Brig Gen Robert Hedelund: Yes, sir. Thank you for that question. First, no. No operational impacts by requiring Marines to go to mandatory TAP. As I mentioned in my opening statement, our goal is to make this mandatory requirement almost OBE because people will figure out this is something they need and want. That said, some of the discussion earlier from the first panel is relevant in that it is a bit of a leadership issue. Let's not forget that this event does not happen in a vacuum. And that's part of the issue right now with TAP is that it's a one-shot deal. And where it falls on a Marine's timeline to get out of the Marine Corps sometimes is convenient, sometimes not so much.
Now we'll note another hearing this week (I didn't attend this hearing) via press coverage. Jane Cowan reports on PM (Australia's ABC -- link includes text and audio) about the Wednesday House Foreign Affairs Subcommittee hearing.
JANE COWAN: In a report to Congress in the middle of last year the Pentagon said Iraq's security forces would continue to rely on US support to meet and maintain minimum standards. In March this year the US Senate heard there would be "loose ends" unless the Iraqis asked America to stay on. This is how the Democratic congressman Gary Ackerman puts it:

GARY ACKERMAN: Iraq seems to have been a marriage of convenience. Everybody seems to agree that there should be some kind of a divorce but when? And everybody thought that we were waiting for the final papers to come through and now we seem to have some remorse about that. Maybe we're sticking around for the sake of the children, and now they're all saying we should leave, although they really mean we should stay but we ain't staying unless they ask us it seems like a mess. I don't know how you explain that to the civilian population that's going to be asked to pay for child support.

JANE COWAN: The Iraqi Prime Minister Nouri al-Maliki had been saying for months he'll stand by the deal but recently did a turnaround, saying he'd support keeping some troops beyond the deadline if he can get most of the country's politicians to agree.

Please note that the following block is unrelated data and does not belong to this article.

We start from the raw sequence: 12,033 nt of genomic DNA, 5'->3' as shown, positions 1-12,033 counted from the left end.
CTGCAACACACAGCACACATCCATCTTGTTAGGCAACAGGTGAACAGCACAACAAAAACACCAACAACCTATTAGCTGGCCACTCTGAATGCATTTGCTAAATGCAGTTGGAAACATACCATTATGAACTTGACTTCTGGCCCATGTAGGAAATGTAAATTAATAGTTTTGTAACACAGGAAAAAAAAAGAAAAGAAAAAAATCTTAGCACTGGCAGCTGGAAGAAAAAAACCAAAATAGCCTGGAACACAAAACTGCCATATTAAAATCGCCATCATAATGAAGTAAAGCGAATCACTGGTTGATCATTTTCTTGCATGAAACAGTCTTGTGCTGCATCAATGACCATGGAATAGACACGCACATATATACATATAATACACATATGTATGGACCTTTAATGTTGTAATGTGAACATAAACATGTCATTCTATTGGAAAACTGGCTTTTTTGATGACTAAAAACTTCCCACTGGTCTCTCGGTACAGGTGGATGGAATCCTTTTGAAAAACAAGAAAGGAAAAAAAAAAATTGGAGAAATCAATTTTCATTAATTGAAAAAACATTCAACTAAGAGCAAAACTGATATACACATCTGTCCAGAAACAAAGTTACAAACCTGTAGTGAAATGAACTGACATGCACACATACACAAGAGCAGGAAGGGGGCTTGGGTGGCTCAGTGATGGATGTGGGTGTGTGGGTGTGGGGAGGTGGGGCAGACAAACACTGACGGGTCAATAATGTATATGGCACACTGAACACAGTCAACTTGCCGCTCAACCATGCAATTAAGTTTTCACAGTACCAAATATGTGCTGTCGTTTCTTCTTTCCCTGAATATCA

Sophie Quinton (National Journal) adds, "Testifying experts stressed that the United States is expected to continue to influence Iraq by civilian means. The State Department is scheduled to take the lead role in supporting Iraq's security, political, and economic development in October 2011, and the U.S. Agency for International Development will continue its capacity-building efforts." Quinton quotes the State Dept's Patricia Haslach (Iraq Transition Coordinator) telling the Subcommittee, "We're not done. We have no intention of leaving Iraq." John T. Bennett (The Hill) emphasizes US House Rep Gary Ackerman's remarks:
"Most Americans believe we're done in Iraq," said Rep. Gary Ackerman (D-N.Y.), ranking member of the House Foreign Affairs Middle East and South Asia subcommittee. "That is at odds with the reality in Iraq.
"The American people thought they had already bought this and paid for this," Ackerman said. "That appears to not be the case."
So, too, did members of Congress.
That means the White House soon will have to start "selling a lot of members," Ackerman said, predicting that the "collision" of reality and lawmakers' desires "will not be pretty."
The Great Iraqi Revolution notes, "Informed sources in PM Maliki's Office: confirm news that the press has been buzzing with : Maliki has formed a secret committee with his direct oversight to complete the secret discussions with the Americans about the second security agreement." In related news, John R. Parkinson (ABC News) reports that Speaker of the House John Boehner has siad Barack Obama needs to "step up and help the American understand why these missions are vital to the nationaal security interest of our country. [. . .] I really do believe that the president needs to speak out, in terms of our mission in Afghanistan, our mission in Iraq, our mission in Libya, and the doubts that our members have frankly reflected they're reflecting what they're heaing from their constituents."